[Yum] basearch, bestarch, exactarch, repo setup questions
jdennis at redhat.com
Mon Dec 14 19:23:32 UTC 2009
I'm trying to set up a development repo for a development team. I'll be
receiving a variety of rpm's built by others which I'll then populate
the team's repo with. But I've found myself quite confused over arch
handling. Initially the repo will only support Fedora, but eventually
I'll want to also support RHEL.
Using the fedora repos as a guide I've constructed a tree with each arch
under a distribution along with a directory for SRPM's. Each arch has an
"os" and a "debug" directory. I run createrepo in $arch/os, $arch/debug,
The canonical repo config files under /etc/yum.repos.d select a tree
based on $releasever and $basearch.
This leaves the following questions:
* what are the canonical basearch's? For x86 apparently it's i386, how
about other arch's?
* it seems a little odd to populate a directory labeled i386 with i686
rpm's, but apparently that's what's required because the directory is
selected with $basearch and not $bestarch.
* what happens if you've got i386, i586, and i686 rpms's for a given
NVR? do you place each under the i386 basearch directory? Do you pick
the highest arch? What does yum do when it sees more that one arch for a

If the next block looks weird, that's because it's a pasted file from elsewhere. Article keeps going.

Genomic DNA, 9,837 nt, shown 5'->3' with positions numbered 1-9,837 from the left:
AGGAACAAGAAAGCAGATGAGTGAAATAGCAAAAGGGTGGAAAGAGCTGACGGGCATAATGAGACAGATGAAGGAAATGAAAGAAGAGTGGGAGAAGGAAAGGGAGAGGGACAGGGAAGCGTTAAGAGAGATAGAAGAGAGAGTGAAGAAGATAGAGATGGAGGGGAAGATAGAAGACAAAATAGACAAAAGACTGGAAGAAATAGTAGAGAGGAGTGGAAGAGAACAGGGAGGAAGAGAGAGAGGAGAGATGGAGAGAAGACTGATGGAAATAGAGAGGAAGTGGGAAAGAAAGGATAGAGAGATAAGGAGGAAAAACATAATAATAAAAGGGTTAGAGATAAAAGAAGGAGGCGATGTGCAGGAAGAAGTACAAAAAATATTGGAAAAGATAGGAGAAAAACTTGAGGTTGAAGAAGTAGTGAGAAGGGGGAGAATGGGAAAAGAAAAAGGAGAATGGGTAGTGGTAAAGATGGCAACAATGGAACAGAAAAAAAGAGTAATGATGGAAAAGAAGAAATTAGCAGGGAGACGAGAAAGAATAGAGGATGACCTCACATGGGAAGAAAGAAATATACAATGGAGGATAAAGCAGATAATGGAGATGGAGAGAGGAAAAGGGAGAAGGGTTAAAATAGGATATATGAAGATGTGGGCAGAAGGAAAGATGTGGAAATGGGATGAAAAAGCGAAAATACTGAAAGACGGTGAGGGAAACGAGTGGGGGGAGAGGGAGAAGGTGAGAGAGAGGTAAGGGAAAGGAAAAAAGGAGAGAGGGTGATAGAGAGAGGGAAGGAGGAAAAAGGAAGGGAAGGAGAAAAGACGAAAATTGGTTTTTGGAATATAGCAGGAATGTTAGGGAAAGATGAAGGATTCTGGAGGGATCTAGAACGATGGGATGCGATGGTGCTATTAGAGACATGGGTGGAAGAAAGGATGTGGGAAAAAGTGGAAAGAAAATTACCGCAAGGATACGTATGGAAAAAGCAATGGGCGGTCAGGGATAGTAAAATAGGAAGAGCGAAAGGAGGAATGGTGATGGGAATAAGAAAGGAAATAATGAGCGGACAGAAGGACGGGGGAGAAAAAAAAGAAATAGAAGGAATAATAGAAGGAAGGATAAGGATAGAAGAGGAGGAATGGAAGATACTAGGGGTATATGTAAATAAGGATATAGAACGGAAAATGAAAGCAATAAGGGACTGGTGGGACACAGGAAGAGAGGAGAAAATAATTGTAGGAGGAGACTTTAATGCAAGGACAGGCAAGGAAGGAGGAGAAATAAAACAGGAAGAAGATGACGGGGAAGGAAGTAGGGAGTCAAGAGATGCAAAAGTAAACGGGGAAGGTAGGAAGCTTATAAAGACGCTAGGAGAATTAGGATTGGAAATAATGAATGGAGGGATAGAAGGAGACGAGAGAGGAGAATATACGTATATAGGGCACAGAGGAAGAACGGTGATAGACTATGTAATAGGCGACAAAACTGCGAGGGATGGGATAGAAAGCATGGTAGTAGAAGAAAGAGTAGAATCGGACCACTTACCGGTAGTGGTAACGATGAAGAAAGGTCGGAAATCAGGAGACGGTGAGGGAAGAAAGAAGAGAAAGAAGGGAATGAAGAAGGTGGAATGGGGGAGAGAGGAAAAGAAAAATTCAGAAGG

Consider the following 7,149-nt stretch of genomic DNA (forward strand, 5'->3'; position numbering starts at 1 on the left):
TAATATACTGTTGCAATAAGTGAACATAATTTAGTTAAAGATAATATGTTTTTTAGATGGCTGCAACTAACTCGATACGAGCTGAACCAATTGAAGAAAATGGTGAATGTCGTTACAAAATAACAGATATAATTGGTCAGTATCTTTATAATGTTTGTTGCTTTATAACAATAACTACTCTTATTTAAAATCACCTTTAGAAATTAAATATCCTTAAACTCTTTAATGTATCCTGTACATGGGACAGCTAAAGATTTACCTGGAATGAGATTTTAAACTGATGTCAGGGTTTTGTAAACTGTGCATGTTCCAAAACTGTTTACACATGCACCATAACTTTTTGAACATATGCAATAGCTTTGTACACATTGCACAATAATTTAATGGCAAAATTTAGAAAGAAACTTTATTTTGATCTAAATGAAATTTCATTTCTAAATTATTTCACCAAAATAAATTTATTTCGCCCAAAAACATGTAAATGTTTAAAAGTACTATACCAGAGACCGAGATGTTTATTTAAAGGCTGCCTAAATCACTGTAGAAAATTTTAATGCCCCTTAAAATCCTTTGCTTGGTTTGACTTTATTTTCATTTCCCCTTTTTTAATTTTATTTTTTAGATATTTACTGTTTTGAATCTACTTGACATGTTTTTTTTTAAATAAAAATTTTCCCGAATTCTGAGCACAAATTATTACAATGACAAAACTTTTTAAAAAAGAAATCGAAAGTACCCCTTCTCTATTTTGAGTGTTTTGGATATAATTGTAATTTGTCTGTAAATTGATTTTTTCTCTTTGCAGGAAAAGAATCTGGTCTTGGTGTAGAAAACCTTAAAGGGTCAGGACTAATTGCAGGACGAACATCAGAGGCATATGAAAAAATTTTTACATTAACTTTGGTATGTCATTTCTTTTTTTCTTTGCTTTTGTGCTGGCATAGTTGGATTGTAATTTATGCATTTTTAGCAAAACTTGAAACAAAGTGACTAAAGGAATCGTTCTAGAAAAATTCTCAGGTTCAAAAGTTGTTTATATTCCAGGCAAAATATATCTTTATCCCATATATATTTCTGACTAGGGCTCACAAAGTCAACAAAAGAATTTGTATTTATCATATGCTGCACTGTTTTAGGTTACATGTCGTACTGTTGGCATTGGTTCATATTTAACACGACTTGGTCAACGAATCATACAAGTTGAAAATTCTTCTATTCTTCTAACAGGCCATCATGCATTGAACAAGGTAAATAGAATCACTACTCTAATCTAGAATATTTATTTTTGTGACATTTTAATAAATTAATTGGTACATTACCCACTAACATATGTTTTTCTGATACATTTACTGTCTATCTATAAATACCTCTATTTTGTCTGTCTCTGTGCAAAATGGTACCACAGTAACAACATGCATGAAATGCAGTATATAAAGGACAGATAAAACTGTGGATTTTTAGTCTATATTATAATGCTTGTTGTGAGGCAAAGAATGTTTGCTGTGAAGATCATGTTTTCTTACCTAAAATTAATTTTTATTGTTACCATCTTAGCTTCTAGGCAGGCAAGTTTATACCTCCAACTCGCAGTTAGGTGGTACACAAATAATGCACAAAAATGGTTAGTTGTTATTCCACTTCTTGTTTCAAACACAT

* my /etc/yum.conf has exactarch=1, my CPU is i686 and basearch is i386,
the current fedora yum repo for F-12 has only i386 (e.g. basearch) which
is populated only with i686 (bestarch) and noarch rpms. So what's the
meaning of exactarch and how does it interact?
* is there any defined behavior between yum and Fedora's default arch's
(e.g. F-12 is supposed to build for i686, F-11 for i586, and earlier for
Is there any documentation on:
* how to populate a repo tree
* how arch's are interpreted and resolved
* what are the available variables for use in a repo configuration file
and what their usage semantics are? (e.g. $releasever, $basearch, etc.)
(I couldn't find any documentation on these topics, if I missed it
sorry, pointers please).
John Dennis <jdennis at redhat.com>
Looking to carve out IT costs?
More information about the Yum